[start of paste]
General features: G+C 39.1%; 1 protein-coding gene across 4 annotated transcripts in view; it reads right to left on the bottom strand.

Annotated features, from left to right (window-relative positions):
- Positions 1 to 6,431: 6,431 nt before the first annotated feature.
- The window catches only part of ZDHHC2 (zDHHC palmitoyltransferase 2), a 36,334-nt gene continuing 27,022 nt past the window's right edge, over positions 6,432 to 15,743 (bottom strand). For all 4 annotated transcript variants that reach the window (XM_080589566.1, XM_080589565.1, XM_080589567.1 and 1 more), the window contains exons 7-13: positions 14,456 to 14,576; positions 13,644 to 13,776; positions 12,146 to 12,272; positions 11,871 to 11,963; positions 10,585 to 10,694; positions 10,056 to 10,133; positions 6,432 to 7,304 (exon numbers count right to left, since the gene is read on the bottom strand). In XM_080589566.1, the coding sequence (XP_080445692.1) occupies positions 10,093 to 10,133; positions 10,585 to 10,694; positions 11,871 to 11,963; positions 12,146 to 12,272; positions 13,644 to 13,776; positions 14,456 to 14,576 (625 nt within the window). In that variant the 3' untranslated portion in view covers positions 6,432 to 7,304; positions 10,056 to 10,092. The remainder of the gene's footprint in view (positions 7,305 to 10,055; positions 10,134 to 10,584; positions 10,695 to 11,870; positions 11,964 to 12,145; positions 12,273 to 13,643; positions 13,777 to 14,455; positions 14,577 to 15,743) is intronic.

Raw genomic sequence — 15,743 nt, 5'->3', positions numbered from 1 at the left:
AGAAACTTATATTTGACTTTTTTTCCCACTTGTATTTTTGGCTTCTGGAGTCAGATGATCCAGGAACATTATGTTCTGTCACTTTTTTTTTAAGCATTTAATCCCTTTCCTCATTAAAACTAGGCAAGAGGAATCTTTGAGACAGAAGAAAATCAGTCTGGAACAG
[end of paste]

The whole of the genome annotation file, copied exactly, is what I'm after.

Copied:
General features: G+C 39.1%; 1 protein-coding gene across 4 annotated transcripts in view; it reads right to left on the bottom strand.

Annotated features, from left to right (window-relative positions):
- Positions 1 to 6,431: 6,431 nt before the first annotated feature.
- The window catches only part of ZDHHC2 (zDHHC palmitoyltransferase 2), a 36,334-nt gene continuing 27,022 nt past the window's right edge, over positions 6,432 to 15,743 (bottom strand). For all 4 annotated transcript variants that reach the window (XM_080589566.1, XM_080589565.1, XM_080589567.1 and 1 more), the window contains exons 7-13: positions 14,456 to 14,576; positions 13,644 to 13,776; positions 12,146 to 12,272; positions 11,871 to 11,963; positions 10,585 to 10,694; positions 10,056 to 10,133; positions 6,432 to 7,304 (exon numbers count right to left, since the gene is read on the bottom strand). In XM_080589566.1, the coding sequence (XP_080445692.1) occupies positions 10,093 to 10,133; positions 10,585 to 10,694; positions 11,871 to 11,963; positions 12,146 to 12,272; positions 13,644 to 13,776; positions 14,456 to 14,576 (625 nt within the window). In that variant the 3' untranslated portion in view covers positions 6,432 to 7,304; positions 10,056 to 10,092. The remainder of the gene's footprint in view (positions 7,305 to 10,055; positions 10,134 to 10,584; positions 10,695 to 11,870; positions 11,964 to 12,145; positions 12,273 to 13,643; positions 13,777 to 14,455; positions 14,577 to 15,743) is intronic.

Raw genomic sequence — 15,743 nt, 5'->3', positions numbered from 1 at the left:
AGAAACTTATATTTGACTTTTTTTCCCACTTGTATTTTTGGCTTCTGGAGTCAGATGATCCAGGAACATTATGTTCTGTCACTTTTTTTTTAAGCATTTAATCCCTTTCCTCATTAAAACTAGGCAAGAGGAATCTTTGAGACAGAAGAAAATCAGTCTGGAACAG